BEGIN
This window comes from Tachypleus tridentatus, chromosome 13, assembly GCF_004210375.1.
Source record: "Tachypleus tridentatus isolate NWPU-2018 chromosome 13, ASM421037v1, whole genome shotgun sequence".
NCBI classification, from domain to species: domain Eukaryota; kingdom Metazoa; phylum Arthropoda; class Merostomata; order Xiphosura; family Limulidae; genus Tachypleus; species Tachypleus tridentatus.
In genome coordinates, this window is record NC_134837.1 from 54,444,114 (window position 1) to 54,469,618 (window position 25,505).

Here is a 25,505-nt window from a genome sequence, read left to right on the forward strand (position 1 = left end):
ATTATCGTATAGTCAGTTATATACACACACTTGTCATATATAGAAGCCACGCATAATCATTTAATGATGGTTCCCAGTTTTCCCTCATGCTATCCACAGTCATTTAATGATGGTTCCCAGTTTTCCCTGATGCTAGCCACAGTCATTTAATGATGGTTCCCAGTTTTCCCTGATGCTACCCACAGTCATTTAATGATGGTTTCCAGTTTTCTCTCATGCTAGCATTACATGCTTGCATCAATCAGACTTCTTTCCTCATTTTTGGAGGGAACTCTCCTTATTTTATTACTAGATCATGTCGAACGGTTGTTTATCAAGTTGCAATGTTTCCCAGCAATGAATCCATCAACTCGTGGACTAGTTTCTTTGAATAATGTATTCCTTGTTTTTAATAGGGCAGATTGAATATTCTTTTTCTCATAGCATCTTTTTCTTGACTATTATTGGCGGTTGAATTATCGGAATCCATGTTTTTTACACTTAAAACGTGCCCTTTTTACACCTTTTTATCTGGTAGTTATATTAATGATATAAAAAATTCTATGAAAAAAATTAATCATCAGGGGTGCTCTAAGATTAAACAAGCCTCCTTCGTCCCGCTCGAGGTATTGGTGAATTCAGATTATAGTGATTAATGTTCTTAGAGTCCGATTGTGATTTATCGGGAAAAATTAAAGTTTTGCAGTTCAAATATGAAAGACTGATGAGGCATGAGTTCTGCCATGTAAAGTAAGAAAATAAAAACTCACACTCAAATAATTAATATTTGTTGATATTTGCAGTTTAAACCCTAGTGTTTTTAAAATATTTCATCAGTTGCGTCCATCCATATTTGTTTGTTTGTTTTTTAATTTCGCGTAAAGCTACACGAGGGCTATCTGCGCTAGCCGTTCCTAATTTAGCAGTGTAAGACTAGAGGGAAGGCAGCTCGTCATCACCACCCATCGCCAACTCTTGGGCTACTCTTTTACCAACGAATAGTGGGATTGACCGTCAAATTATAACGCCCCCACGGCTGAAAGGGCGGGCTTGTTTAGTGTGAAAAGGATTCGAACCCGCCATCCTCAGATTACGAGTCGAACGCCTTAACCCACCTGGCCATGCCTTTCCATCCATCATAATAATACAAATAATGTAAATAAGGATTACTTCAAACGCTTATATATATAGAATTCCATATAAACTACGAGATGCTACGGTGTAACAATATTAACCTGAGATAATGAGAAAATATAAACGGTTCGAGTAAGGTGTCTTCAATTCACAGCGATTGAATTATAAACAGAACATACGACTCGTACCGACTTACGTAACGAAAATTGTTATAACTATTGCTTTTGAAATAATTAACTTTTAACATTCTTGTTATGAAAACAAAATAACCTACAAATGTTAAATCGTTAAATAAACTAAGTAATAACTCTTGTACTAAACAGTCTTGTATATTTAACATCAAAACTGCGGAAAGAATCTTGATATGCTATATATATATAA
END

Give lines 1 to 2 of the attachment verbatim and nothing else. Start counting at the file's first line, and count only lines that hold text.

This window comes from Tachypleus tridentatus, chromosome 13, assembly GCF_004210375.1.
Source record: "Tachypleus tridentatus isolate NWPU-2018 chromosome 13, ASM421037v1, whole genome shotgun sequence".